We owe much of the definition of the aesthetic of ‘The Picturesque’ to Rev. William Gilpin, Anglican clergyman, artist and author, Uvedale Price and Richard Payne Knight, who established themselves as arbiters of taste in this respect. “Capability” Brown had seen the ideal landscape as made up of curved and undulating lines, formed by wide grassy areas, irregular lakes and trees, alone or in clumps. Gilpin, Price and Payne Knight rejected this as tame and unnatural, just as the geometric regularity French gardens like Versailles were unnatural. ‘Natural’ landscapes should be more savage and less domesticated. It was not just a matter of seeking out places calculated to evoke strong emotions in the viewer (awe, fear, wonder, pleasure). In creating art, whether on canvas or in the landscape itself, those emotions should be heightened into expressions of sublime beauty or jaw-dropping terror. Perhaps the ultimate expression on canvas of art as the expression of latent emotion in a scene surfaced in the wild, impressionistic and often violent visions of JMW Turner. The Fighting Temeraire * isn’t simply being towed to the breaker’s yard; she is heading to an awesome, ghostly Götterdämmerung of her own.
Gilpin’s ideas were then taken up and extended by two squires from the counties bordering on Wales, Uvedale Price and Richard Payne Knight. They knew each other and admired one another’s books. In 1794, Uvedale Price published his “Essay on the Picturesque”, a work he revised over and over until it reached its final form in 1810. In the same year, Payne Knight published a long poem called “The Landscape” and dedicated it to Price.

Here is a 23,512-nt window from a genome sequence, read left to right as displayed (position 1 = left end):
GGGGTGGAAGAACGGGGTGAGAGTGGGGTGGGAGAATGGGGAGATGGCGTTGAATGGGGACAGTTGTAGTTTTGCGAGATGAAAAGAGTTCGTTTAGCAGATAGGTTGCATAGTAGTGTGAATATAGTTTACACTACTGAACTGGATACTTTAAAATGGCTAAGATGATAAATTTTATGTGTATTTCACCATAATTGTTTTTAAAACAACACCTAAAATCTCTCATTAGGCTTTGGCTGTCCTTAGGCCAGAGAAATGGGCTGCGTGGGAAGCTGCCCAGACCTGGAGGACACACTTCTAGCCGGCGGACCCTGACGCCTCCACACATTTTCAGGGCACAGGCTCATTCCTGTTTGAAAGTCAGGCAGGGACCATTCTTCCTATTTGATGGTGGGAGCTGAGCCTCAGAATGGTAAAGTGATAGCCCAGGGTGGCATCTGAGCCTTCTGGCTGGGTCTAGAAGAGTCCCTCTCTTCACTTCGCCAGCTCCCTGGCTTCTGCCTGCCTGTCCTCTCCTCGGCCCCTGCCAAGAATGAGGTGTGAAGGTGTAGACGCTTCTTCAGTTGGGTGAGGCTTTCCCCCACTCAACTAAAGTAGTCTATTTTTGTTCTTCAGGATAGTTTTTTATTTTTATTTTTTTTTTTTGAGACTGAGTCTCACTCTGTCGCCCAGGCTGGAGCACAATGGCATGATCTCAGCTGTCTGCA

What both contended, as did Humphrey Repton, was that a truly aesthetic appreciation of nature involved looking at landscape with “a painter’s eye”. The picturesque was, literally, that which was worthy to be the subject of a painting in the fashionable style of the day. Like the paintings of Claude and Poussin, they should confront the viewer with scenes of Classical grandeur, calculated to command rapt attention.
To help you see with this “painter’s eye”, you should turn your back on the scene and view its distorted and recoloured reflection in what was termed a ‘Claude Glass’ or ‘black mirror’: a somewhat concave piece of polished metal with a dark grey surface, which would compress an image of the scene and render it in the brownish, limited palate of colours so familiar from the Old Masters.
Aesthetics and Elitism
The Grand Tour had been an experience for the elite in society, if only from the cost involved and the time it took. Those young men would often be away for several years. Bringing home the expected bounty of acquired art also demanded deep pockets. Completing the tour itself conferred elite status — and significant boasting rights! Entire mansions were constructed to house the booty brought home and display it to awe-struck visitors. The seriously wealthy Coke family at Holkham Hall in north Norfolk filled their newly (and specially) built near-palace with Grand Tour artefacts. The much less wealthy Windhams at Felbrigg Hall a few miles away had to be content with setting aside a single room for the bulk of the art, and allowing some larger paintings to spill over into the remodelled drawing room next door.
How were these socially desirable benefits to be gained while remaining in England?
The new aesthetic of “The Picturesque” offered one answer. To appreciate nature with “a painter’s eye” required time, considerable learning, and the type of connoisseurship only acquired by those with access to private collections of the best landscape art. It was an attribute limited to a wealthy elite; a type of sensibility whose display provided ‘proof’ of elite status and cultural refinement. As with so much in Georgian and Regency times, it was an attribute and an expression of social class. No one who had to earn their livelihood, whether in trade, commerce or industry, would have the free time available to cultivate such a refined aesthetic sense. It marked you out in ways impossible to emulate through mere cash expenditure.
At a time when the landed gentry were under threat from growing middle-class wealth and declining agricultural prices, how comforting it must have been to be able to reassert your superiority via fashionable aesthetic pursuits. After all, such behaviour is still to be found amongst the upper-class cultural pundits of today — and often for similar reasons.